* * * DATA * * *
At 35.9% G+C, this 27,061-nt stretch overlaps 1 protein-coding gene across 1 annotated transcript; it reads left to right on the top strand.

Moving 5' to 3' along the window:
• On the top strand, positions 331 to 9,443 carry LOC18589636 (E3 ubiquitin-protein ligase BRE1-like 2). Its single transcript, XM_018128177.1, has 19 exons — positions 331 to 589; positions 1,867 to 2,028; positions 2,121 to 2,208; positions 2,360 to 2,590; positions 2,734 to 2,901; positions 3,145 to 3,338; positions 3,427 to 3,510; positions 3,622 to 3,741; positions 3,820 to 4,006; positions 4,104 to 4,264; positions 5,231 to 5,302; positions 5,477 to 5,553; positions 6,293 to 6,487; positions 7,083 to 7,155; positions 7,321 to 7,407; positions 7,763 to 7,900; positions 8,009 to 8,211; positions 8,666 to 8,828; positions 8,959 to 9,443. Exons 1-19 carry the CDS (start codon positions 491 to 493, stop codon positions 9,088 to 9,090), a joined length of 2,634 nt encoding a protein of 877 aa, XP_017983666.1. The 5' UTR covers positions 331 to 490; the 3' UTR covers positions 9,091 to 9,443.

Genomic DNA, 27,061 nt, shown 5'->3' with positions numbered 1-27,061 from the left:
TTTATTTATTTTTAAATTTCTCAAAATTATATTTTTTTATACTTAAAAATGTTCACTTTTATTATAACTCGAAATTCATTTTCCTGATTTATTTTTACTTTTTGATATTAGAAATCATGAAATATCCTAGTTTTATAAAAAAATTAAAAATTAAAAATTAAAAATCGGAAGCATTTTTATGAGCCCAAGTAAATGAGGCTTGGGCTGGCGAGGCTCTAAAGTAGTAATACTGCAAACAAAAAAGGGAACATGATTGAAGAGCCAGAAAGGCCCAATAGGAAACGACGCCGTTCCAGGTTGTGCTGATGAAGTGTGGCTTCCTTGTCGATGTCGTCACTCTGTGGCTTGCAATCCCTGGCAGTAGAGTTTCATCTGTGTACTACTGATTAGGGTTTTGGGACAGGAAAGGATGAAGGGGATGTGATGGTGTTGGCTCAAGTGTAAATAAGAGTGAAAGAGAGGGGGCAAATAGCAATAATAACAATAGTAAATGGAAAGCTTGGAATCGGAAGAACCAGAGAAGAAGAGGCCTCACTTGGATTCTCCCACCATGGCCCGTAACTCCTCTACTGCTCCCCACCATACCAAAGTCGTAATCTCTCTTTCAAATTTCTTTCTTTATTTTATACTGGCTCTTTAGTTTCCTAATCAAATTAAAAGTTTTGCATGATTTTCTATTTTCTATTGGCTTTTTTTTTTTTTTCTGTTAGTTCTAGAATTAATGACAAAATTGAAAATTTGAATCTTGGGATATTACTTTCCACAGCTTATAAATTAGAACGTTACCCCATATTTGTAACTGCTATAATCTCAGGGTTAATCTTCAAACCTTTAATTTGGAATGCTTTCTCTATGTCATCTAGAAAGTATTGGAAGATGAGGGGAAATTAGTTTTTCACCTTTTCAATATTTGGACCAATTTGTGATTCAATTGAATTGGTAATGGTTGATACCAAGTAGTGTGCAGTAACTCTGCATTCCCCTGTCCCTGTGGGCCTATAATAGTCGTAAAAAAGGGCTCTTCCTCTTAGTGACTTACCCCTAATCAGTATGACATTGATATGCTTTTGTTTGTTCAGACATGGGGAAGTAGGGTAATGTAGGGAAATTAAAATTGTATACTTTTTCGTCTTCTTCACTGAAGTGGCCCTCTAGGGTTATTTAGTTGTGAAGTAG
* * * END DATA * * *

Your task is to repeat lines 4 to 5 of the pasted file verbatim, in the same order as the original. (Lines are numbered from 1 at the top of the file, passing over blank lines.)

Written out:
Genomic DNA, 27,061 nt, shown 5'->3' with positions numbered 1-27,061 from the left:
TTTATTTATTTTTAAATTTCTCAAAATTATATTTTTTTATACTTAAAAATGTTCACTTTTATTATAACTCGAAATTCATTTTCCTGATTTATTTTTACTTTTTGATATTAGAAATCATGAAATATCCTAGTTTTATAAAAAAATTAAAAATTAAAAATTAAAAATCGGAAGCATTTTTATGAGCCCAAGTAAATGAGGCTTGGGCTGGCGAGGCTCTAAAGTAGTAATACTGCAAACAAAAAAGGGAACATGATTGAAGAGCCAGAAAGGCCCAATAGGAAACGACGCCGTTCCAGGTTGTGCTGATGAAGTGTGGCTTCCTTGTCGATGTCGTCACTCTGTGGCTTGCAATCCCTGGCAGTAGAGTTTCATCTGTGTACTACTGATTAGGGTTTTGGGACAGGAAAGGATGAAGGGGATGTGATGGTGTTGGCTCAAGTGTAAATAAGAGTGAAAGAGAGGGGGCAAATAGCAATAATAACAATAGTAAATGGAAAGCTTGGAATCGGAAGAACCAGAGAAGAAGAGGCCTCACTTGGATTCTCCCACCATGGCCCGTAACTCCTCTACTGCTCCCCACCATACCAAAGTCGTAATCTCTCTTTCAAATTTCTTTCTTTATTTTATACTGGCTCTTTAGTTTCCTAATCAAATTAAAAGTTTTGCATGATTTTCTATTTTCTATTGGCTTTTTTTTTTTTTTCTGTTAGTTCTAGAATTAATGACAAAATTGAAAATTTGAATCTTGGGATATTACTTTCCACAGCTTATAAATTAGAACGTTACCCCATATTTGTAACTGCTATAATCTCAGGGTTAATCTTCAAACCTTTAATTTGGAATGCTTTCTCTATGTCATCTAGAAAGTATTGGAAGATGAGGGGAAATTAGTTTTTCACCTTTTCAATATTTGGACCAATTTGTGATTCAATTGAATTGGTAATGGTTGATACCAAGTAGTGTGCAGTAACTCTGCATTCCCCTGTCCCTGTGGGCCTATAATAGTCGTAAAAAAGGGCTCTTCCTCTTAGTGACTTACCCCTAATCAGTATGACATTGATATGCTTTTGTTTGTTCAGACATGGGGAAGTAGGGTAATGTAGGGAAATTAAAATTGTATACTTTTTCGTCTTCTTCACTGAAGTGGCCCTCTAGGGTTATTTAGTTGTGAAGTAG